Descriptive Gazetteer Entry for Newtyle

Newtyle, a village and a parish of SW Forfarshire. The village, standing on a north-westward slope, 250 feet above sea-level, has a station on the Newtyle and Blairgowrie railway, 1 ¼ mile SSE of Alyth Junction, and 16 ¾ miles (by road 11) NW of Dundee. Founded in 1832 in connection with the projected railway, it had assigned for its site an arable field of 15 acres, belonging to Lord Wharncliffe, and was aligned on a regular plan, in building lots, on 99 years' lease. It offers a neat and cleanly appearance, and has a post office under Coupar-Angus, with money order, savings' bank, and railway telegraph departments, a branch of the Commercial Bank, gas-works, a police station (1870), a public library, a curling club, an artificial manure factory, a Free church, and the parish church. The last is a handsome Gothic edifice, erected in 1872 on the site of its predecessor at a cost of £3000. It contains 560 sittings, and has a tower 85 feet high, with a two-dial clock. A U.P. church of 1835 towards the close of 1883 was converted into the Wharncliffe Public Hall, under the management of trustees. Pop. of village (1841) 505, (1861) 619, (1871) 542,

The parish, containing also the hamlet of Newbigging, is bounded NW by Meigle in Perthshire, NE by Eassie and Glamis, SE by Auchterhouse, S by Lundie, and SW by Kettins. Its utmost length, from E to W, is 4 5/8 miles; its utmost breadth, from N to S, is 3 7/8 miles; and its area is 5194 4/5 acres, of which 2 ½ are water. The north-western part of the parish, with a mean breadth of 1 ¼ mile, forms part of the level ground of Strathmore, and sinks to less than 200 feet above sea-level. Thence the surface rises south-eastward to the Sidlaw Hills, attaining 1134 feet at Kinpurnie Hill, 870 at Hatton Hill, and 881 at Newtyle Hill. The two last flank an opening or pass through the Sidlaws, the Glack of Newtyle, which pass was always regarded in the old unsettled times as a strong natural military fastness. It now is traversed both by the Newtyle and Blairgowrie railway and by the high road from Dundee to Alyth; and it reveals at its western outlet a sudden and very grand view of Strathmore. Trap rock is plentiful, and has been quarried for road metal; a heavy grey slate in the hills was formerly used for roofing; and sandstone of excellent quality for building is quarried in several places. The soil of the higher grounds is light, sharp, and productive, mostly a mixture of sand or gravel with black earth or clay; that of the level tract within Strathmore is of similar quality, but sometimes richer, and lies on better substrata. The hills are profitable to the very summit, even the least valuable parts of them being -clothed with verdure and forming excellent sheep-walks. Since 1850 great improvements have been effected on the Belmont or Earl of Wharncliffe's estate in the way of reclaiming, planting, draining, fencing, etc. About five-eighths of the entire area are in tillage; nearly 300 acres are under wood; and the rest consists of natural pasture. The ruins of Hatton Castle and the scanty vestiges of Balcraig have both been separately noticed. A small square camp near Auchtertyre is said to have been occupied for some nights by the Marquis of Montrose's army, and has left some traces. Two spots in the NW, called Grahame's Knowe and King's Well, are said to have got their names from lying on the route of Macbeth northward from his fortress on Dunsinane. A high-lying field near Keillor, that bears the name of Chester Park, is supposed to have been the site of a Roman camp; and a tumulus, seemingly of the ancient Caledonian times, a little way to the W, has a large standing-stone marked with rude hieroglyphics. The Earl of Wharncliffe owns nine-tenths of all the parish, 1 lesser proprietor holding an annual value of £693, and 1 of £214. Newtyle is in the presbytery of Meigle and the synod of Angus and Mearns; the living is worth £200. The public school, with accommodation for 200 children, had (1883) an average attendance of 149, and a grant of £109, 7s. Valuation (1857) £5604, (1884) £9323, 8s., plus £4719 for railway. Pop. (1801) 718, (1831) 904, (1861) 1139, (1871) 931, (1881) 911.—Ord. Sur., shs. 48, 56, 1868-70.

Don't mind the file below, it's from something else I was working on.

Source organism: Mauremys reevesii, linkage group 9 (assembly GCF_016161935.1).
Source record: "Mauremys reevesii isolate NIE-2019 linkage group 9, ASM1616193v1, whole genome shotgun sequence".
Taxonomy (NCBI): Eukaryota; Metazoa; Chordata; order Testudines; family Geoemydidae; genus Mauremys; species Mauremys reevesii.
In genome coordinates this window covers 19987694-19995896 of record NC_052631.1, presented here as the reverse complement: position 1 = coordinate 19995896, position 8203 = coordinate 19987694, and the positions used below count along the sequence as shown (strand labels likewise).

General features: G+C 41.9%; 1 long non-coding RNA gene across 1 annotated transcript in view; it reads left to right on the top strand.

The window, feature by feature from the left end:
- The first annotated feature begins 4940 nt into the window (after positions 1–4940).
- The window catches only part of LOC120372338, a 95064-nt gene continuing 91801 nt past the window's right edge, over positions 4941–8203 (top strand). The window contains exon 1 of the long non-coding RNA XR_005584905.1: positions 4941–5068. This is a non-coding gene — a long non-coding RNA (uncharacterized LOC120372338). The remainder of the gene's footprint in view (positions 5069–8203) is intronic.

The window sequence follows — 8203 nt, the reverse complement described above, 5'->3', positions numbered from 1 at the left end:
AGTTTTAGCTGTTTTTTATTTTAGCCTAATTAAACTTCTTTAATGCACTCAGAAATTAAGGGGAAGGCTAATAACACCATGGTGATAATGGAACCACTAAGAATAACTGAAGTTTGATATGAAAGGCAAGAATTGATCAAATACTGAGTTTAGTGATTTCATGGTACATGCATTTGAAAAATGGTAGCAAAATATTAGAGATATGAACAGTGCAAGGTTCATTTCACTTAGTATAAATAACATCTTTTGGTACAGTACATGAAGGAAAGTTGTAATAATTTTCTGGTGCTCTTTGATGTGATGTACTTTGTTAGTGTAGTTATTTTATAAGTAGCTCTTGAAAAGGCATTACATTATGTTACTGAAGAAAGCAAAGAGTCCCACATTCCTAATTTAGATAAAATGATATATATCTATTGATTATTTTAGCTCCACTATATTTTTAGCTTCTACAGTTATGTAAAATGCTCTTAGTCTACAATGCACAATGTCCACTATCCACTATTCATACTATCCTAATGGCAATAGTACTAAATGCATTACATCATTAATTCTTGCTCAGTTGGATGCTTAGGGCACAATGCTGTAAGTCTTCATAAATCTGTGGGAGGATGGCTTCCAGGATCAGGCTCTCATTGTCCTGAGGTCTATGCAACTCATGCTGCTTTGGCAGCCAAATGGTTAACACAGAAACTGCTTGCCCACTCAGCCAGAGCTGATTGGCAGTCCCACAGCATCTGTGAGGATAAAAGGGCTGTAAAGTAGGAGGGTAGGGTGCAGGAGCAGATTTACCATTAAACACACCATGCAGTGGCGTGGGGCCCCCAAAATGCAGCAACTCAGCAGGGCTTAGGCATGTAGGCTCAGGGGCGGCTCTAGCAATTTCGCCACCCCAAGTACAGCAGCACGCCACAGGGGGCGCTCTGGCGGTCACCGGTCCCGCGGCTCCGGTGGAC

(F.H. Groome, Ordnance Gazetteer of Scotland (1882-4); © 2004 Gazetteer for Scotland)

Linked entities:
Feature Description: "a village and a parish"   (ADL Feature Type: "populated places")
Administrative units: Newtyle ScoP       Angus ScoCnty
Place: Newtyle

Go to the linked place page for a location map, and for access to other historical writing about the place. Pages for linked administrative units may contain historical statistics and information on boundaries.